AP: I think they have the perfect role players to SURROUND one more star (including Lopez). Guys like Thaddeus Young, Alan Anderson, Bojan Bogdnovic, and Mirza Teletovic can strive on a team where Lopez & one other legitimate star control the offense. Those kind of guys are good to have, but not good enough to be a top seed nor make a championship push to depend upon. I don't think they should remodel. Give these guys one last chance to play together with the same coach, same system, and maybe even most of the same players. Continuity is key.

BF: I think they should go about remodeling the team. I think the urge to make a "win now" move is there because of the draft pick situation and Toronto falling apart in the second half, but they should look into gathering assets for at least the next year. One down year that leads to some financial flexibility and a chance at landing one of the big free agents in the 2016 off-season should get Brooklyn back on track. The Williams-Johnson-Lopez trio hasn't worked, and if there is a team that wants either Johnson or Williams, you make the trade ASAP.

DL: Fighting it out with this core for another year would be foolish.  The Nets only made the playoffs because of the ineptitude of the Eastern Conference, and it doesn't look like Williams or Johnson are getting any better, or younger.  It wouldn't be wise to rely on a core that was nicknamed the "Zombie Nets" for another year.

G: The Nets are mismanaged and have left themselves very few choices in how the team can be reconstructed.  There is no point in having a terrible team.  They should keep or acquire as many good players as they can and try to win as many games as they can.  Since many teams keep or protect their first round picks, there are few teams competing for the lower playoff seeds.  It won't take much to get one of those.  That should be the goal.

RD: Does anyone think Deron-Joe-Brook are going to start playing any better together? I've seen this show before. Prokhorov can flex his muscles in free agency as the salary cap increases over the next couple of years. In the meantime, I'd love to see this team get blown up for some exciting players, regardless of how the win-loss columns look. The analytical side of me is fed up with this bunch, and I miss being entertained by my favorite sports team. If I had my druthers, I'd bring in a Darren Collison, Lance Stephenson, Gerald Green, Andray Blatche group and just dunk the ball all day.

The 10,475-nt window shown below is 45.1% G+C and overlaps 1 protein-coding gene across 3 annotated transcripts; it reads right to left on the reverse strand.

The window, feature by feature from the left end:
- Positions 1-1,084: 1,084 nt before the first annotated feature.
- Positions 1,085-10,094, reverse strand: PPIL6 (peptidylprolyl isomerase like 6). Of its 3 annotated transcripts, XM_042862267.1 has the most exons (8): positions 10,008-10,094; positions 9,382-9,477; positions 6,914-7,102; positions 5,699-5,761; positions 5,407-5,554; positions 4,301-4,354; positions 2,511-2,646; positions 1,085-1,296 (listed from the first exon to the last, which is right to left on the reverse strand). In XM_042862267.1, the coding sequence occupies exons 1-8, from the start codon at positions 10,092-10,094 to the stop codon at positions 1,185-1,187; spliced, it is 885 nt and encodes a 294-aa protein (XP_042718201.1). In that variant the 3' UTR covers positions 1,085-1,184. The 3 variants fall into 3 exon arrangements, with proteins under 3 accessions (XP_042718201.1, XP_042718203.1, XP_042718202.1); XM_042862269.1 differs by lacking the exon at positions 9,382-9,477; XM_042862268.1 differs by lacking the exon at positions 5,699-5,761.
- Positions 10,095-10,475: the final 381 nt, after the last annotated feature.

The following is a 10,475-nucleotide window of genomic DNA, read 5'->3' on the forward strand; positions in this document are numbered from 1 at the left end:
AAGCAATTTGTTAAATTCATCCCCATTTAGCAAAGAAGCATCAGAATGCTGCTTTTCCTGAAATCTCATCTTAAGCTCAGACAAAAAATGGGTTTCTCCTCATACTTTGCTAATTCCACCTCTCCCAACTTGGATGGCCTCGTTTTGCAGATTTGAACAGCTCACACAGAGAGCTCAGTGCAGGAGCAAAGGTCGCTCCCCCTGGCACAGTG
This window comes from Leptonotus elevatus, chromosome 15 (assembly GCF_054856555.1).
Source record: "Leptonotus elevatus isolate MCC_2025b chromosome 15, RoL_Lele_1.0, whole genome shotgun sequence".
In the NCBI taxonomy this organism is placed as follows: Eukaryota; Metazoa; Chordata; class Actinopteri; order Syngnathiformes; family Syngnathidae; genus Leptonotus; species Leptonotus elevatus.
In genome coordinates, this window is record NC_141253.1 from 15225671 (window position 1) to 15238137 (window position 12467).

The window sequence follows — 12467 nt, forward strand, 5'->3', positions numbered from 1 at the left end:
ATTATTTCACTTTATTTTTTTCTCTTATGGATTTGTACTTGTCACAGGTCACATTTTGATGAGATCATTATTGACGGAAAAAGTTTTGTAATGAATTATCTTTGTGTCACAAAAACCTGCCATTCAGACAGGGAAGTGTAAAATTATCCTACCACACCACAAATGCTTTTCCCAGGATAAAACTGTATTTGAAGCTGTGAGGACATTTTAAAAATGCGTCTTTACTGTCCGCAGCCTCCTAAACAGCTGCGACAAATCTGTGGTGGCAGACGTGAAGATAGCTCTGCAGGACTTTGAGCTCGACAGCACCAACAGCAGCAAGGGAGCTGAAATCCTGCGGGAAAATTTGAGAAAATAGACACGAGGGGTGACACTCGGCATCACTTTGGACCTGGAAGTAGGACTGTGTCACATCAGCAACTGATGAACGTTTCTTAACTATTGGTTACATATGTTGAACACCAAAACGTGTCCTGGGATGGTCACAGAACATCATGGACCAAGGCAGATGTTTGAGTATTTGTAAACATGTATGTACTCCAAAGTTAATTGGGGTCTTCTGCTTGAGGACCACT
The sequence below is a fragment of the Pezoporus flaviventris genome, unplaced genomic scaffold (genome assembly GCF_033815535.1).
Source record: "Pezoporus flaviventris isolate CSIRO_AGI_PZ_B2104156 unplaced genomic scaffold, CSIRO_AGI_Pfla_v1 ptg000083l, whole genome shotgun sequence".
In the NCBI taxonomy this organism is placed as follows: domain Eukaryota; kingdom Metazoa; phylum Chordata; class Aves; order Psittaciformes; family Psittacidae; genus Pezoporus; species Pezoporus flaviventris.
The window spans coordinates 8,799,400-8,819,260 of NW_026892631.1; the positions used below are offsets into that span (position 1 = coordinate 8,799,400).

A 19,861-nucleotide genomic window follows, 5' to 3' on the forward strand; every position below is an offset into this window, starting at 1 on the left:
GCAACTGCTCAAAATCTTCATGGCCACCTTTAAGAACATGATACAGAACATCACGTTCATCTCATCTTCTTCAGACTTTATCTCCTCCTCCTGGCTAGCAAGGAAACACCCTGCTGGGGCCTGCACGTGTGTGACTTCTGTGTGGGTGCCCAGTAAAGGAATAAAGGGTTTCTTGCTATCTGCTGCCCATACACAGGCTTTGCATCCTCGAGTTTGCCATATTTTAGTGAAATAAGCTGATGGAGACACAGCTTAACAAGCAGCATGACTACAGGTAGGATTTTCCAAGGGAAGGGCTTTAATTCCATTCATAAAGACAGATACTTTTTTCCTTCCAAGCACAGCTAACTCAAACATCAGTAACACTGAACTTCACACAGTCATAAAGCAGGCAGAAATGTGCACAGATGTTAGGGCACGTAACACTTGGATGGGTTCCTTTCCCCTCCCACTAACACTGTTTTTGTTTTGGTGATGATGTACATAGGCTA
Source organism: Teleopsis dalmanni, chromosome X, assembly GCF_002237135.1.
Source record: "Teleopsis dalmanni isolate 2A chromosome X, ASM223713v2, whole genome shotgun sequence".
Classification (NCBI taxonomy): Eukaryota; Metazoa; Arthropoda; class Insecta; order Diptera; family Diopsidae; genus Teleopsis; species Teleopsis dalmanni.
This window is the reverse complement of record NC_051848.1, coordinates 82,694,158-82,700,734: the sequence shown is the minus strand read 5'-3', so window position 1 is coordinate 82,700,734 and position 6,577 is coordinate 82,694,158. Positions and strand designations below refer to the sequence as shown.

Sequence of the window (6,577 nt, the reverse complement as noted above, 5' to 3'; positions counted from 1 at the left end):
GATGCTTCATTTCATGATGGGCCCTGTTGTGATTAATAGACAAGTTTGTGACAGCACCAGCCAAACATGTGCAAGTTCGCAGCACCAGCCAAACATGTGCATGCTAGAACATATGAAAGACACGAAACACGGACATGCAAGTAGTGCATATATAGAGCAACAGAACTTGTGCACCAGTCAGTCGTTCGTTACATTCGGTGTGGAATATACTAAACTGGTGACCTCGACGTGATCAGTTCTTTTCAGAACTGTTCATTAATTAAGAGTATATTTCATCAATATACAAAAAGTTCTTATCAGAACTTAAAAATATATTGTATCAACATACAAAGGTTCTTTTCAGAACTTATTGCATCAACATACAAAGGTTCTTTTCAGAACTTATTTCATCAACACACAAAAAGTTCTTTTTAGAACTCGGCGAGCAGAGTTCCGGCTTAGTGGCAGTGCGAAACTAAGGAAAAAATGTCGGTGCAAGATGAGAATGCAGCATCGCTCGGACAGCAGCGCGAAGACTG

TD: Might as well fight it out. The point of tanking is to get/improve draft picks, and the Nets have about as many picks as Young Thug has good songs—very few. The salary cap is supposed to explode next summer, so probably better to keep on chugging until they can start over.

If some clueless team wants to give up assets for JJ or D-Will, though, it’d be unwise not to pull the trigger. Brooklyn just needs to avoid have a fire sale.

LF: Yes, but don't make trades for the sake of it. Get something equal back but also make sure that return has favorable financial terms to coincide with the salary cap spike and summer of 2016.

WMBN: The restructuring of this roster HAS to begin this offseason. In three consecutive seasons the Nets have finished fourth, sixth, and eighth in the conference.  Notice a pattern? If this downward trend continues, there won’t be playoff basketball in Brooklyn next year.

Insanity is doing the same thing over and over again and expecting different results.  After three years, it is safe to assume that Brooklyn’s Big Three just isn’t compatible. Chemistry seems to be getting worse among them as they still don’t know what their identity is.  I applaud the effort to try to make the Nets a title contender, but it’s time to pull the plug on this era.

4. Who is more likely to be on the roster next year: Deron Williams or Brook Lopez?

NI: Hard to tell. I think Brook's return is a little better than 50-50 and the only way Deron departs is via a buyout, which would be quite expensive but I believe could happen.  I'll go with Lopez.

TL: Deron Williams. I think Lopez will get offers -- big offers! And I don't think Williams is moveable. It's definitely looking like Lopez has a better shot at leaving.